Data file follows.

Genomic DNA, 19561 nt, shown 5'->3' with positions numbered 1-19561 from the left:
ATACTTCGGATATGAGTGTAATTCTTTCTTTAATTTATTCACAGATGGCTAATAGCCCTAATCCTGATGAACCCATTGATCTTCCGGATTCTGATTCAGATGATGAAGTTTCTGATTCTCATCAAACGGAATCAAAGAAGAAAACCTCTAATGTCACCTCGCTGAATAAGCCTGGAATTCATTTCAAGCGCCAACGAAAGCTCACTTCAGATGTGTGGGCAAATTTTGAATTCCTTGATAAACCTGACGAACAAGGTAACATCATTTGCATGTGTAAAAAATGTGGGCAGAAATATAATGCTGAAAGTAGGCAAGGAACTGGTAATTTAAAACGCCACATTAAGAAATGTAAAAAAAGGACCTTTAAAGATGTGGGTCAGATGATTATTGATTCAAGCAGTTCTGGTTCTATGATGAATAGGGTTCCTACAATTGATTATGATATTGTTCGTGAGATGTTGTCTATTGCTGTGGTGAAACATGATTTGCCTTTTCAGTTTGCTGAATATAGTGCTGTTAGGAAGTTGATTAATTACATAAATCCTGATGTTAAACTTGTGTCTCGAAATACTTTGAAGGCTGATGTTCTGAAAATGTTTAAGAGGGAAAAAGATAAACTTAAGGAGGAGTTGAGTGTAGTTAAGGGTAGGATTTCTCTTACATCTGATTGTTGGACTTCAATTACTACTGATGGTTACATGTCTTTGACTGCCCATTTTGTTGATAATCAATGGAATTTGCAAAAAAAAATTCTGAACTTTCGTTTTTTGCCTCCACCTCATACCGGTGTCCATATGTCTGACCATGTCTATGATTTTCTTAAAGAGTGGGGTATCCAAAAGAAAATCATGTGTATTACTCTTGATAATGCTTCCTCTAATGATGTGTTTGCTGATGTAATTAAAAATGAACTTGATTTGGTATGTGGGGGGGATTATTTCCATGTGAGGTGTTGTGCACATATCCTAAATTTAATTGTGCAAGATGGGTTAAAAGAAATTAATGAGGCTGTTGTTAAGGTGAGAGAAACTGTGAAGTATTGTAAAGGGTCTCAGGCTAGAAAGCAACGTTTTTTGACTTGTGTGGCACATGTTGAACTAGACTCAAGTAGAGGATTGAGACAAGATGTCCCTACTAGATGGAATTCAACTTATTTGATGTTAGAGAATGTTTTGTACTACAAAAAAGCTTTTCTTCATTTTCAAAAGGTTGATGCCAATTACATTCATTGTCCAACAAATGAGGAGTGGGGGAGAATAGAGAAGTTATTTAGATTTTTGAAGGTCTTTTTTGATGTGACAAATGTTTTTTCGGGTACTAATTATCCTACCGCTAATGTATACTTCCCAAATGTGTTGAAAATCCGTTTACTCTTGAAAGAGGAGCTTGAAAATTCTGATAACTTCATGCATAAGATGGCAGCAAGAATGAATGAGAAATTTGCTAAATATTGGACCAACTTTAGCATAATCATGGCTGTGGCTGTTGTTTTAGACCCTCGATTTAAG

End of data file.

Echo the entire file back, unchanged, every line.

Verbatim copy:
Genomic DNA, 19561 nt, shown 5'->3' with positions numbered 1-19561 from the left:
ATACTTCGGATATGAGTGTAATTCTTTCTTTAATTTATTCACAGATGGCTAATAGCCCTAATCCTGATGAACCCATTGATCTTCCGGATTCTGATTCAGATGATGAAGTTTCTGATTCTCATCAAACGGAATCAAAGAAGAAAACCTCTAATGTCACCTCGCTGAATAAGCCTGGAATTCATTTCAAGCGCCAACGAAAGCTCACTTCAGATGTGTGGGCAAATTTTGAATTCCTTGATAAACCTGACGAACAAGGTAACATCATTTGCATGTGTAAAAAATGTGGGCAGAAATATAATGCTGAAAGTAGGCAAGGAACTGGTAATTTAAAACGCCACATTAAGAAATGTAAAAAAAGGACCTTTAAAGATGTGGGTCAGATGATTATTGATTCAAGCAGTTCTGGTTCTATGATGAATAGGGTTCCTACAATTGATTATGATATTGTTCGTGAGATGTTGTCTATTGCTGTGGTGAAACATGATTTGCCTTTTCAGTTTGCTGAATATAGTGCTGTTAGGAAGTTGATTAATTACATAAATCCTGATGTTAAACTTGTGTCTCGAAATACTTTGAAGGCTGATGTTCTGAAAATGTTTAAGAGGGAAAAAGATAAACTTAAGGAGGAGTTGAGTGTAGTTAAGGGTAGGATTTCTCTTACATCTGATTGTTGGACTTCAATTACTACTGATGGTTACATGTCTTTGACTGCCCATTTTGTTGATAATCAATGGAATTTGCAAAAAAAAATTCTGAACTTTCGTTTTTTGCCTCCACCTCATACCGGTGTCCATATGTCTGACCATGTCTATGATTTTCTTAAAGAGTGGGGTATCCAAAAGAAAATCATGTGTATTACTCTTGATAATGCTTCCTCTAATGATGTGTTTGCTGATGTAATTAAAAATGAACTTGATTTGGTATGTGGGGGGGATTATTTCCATGTGAGGTGTTGTGCACATATCCTAAATTTAATTGTGCAAGATGGGTTAAAAGAAATTAATGAGGCTGTTGTTAAGGTGAGAGAAACTGTGAAGTATTGTAAAGGGTCTCAGGCTAGAAAGCAACGTTTTTTGACTTGTGTGGCACATGTTGAACTAGACTCAAGTAGAGGATTGAGACAAGATGTCCCTACTAGATGGAATTCAACTTATTTGATGTTAGAGAATGTTTTGTACTACAAAAAAGCTTTTCTTCATTTTCAAAAGGTTGATGCCAATTACATTCATTGTCCAACAAATGAGGAGTGGGGGAGAATAGAGAAGTTATTTAGATTTTTGAAGGTCTTTTTTGATGTGACAAATGTTTTTTCGGGTACTAATTATCCTACCGCTAATGTATACTTCCCAAATGTGTTGAAAATCCGTTTACTCTTGAAAGAGGAGCTTGAAAATTCTGATAACTTCATGCATAAGATGGCAGCAAGAATGAATGAGAAATTTGCTAAATATTGGACCAACTTTAGCATAATCATGGCTGTGGCTGTTGTTTTAGACCCTCGATTTAAG